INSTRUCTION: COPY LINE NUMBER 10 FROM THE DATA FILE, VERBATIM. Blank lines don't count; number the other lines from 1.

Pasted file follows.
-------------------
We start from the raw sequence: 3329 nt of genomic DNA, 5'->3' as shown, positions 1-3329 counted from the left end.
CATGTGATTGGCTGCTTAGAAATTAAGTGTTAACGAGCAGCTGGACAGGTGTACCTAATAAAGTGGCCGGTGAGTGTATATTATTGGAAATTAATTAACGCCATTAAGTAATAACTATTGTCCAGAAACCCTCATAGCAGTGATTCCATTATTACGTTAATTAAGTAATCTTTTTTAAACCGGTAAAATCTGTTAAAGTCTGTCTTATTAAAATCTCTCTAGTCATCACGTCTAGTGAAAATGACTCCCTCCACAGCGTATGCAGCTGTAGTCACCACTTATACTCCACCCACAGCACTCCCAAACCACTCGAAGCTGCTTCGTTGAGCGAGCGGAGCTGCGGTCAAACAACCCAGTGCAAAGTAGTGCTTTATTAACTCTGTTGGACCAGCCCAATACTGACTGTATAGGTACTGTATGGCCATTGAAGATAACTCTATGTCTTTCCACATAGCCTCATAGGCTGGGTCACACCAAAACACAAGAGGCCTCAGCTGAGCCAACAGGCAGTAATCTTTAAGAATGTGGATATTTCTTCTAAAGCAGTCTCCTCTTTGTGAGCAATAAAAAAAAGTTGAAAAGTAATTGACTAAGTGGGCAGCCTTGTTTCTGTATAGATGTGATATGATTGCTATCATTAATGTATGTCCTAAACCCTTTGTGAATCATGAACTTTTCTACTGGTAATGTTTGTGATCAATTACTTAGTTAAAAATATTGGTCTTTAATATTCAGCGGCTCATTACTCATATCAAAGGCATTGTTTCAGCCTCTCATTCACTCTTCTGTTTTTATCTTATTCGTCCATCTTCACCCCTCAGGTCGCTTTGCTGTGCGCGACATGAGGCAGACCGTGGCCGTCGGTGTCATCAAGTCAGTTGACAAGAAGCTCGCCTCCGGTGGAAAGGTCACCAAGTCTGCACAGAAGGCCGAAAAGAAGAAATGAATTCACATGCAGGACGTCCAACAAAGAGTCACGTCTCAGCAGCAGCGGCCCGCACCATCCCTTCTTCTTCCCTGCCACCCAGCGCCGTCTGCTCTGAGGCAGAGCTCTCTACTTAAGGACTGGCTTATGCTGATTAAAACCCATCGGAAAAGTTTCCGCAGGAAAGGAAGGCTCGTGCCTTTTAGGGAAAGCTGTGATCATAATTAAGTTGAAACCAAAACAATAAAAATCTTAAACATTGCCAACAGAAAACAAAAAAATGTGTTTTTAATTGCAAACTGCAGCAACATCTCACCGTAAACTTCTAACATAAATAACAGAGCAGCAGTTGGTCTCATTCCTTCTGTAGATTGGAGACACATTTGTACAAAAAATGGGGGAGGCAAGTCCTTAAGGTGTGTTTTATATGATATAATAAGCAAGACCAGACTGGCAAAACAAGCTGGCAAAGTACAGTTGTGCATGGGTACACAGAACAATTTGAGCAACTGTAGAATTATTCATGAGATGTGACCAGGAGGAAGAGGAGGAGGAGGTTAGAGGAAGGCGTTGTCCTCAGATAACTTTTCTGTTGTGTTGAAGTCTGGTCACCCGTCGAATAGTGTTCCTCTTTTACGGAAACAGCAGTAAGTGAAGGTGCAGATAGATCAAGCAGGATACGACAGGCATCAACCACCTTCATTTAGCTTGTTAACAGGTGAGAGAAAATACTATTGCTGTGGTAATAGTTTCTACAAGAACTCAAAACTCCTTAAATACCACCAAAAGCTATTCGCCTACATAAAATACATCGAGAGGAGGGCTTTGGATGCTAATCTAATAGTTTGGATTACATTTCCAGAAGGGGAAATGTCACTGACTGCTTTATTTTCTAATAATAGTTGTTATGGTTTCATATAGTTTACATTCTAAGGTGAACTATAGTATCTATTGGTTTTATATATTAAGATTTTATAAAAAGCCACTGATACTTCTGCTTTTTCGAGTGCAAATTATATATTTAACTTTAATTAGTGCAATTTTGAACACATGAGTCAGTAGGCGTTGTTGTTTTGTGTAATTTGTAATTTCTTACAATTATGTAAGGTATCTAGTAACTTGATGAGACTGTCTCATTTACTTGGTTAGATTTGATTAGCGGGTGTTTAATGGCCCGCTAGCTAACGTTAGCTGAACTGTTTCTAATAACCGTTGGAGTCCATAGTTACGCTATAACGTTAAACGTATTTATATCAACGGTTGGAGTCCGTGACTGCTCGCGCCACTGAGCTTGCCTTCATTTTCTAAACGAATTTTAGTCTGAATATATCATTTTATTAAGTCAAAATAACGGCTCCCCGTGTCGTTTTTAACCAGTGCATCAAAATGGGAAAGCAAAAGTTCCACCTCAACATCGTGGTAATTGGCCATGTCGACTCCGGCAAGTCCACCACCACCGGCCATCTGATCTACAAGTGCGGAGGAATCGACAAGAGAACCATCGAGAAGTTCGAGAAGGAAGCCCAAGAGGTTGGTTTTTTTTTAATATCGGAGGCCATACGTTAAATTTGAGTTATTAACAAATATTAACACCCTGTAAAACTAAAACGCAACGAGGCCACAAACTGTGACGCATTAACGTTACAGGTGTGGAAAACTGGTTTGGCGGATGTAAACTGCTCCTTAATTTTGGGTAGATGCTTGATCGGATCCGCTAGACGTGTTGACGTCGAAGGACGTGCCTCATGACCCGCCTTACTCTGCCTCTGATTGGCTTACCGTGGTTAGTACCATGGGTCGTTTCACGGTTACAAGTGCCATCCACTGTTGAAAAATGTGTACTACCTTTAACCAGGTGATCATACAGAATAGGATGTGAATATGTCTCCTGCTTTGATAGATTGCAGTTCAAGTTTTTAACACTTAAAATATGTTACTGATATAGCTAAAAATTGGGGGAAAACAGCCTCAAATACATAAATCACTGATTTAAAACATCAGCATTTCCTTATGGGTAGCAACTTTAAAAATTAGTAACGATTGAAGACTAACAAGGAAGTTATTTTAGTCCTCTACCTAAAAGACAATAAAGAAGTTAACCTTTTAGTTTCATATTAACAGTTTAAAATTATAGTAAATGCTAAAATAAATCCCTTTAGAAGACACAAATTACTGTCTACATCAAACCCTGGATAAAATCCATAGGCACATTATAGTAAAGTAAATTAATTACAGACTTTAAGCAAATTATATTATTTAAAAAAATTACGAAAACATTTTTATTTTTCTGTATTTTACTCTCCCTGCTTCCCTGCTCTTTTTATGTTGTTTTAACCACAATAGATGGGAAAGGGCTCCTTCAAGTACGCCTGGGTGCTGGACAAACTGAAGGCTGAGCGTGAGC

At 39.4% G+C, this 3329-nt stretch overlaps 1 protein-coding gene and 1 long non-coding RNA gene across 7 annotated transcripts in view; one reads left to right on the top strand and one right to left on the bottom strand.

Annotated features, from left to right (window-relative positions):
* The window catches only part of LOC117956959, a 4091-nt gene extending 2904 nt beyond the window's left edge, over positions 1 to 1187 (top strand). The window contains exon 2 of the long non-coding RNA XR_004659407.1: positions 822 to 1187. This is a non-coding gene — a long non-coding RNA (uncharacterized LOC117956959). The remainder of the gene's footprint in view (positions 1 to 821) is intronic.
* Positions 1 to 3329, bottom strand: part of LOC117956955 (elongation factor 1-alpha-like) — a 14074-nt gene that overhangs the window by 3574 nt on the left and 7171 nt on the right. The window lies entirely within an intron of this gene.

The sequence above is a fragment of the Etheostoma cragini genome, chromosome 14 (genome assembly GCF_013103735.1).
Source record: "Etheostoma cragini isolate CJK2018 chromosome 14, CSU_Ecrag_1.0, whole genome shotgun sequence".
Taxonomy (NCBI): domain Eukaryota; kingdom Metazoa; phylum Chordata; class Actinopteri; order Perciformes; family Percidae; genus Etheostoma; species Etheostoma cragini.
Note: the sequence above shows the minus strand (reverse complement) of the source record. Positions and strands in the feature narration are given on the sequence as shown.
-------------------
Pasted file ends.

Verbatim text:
Note: the sequence above shows the minus strand (reverse complement) of the source record. Positions and strands in the feature narration are given on the sequence as shown.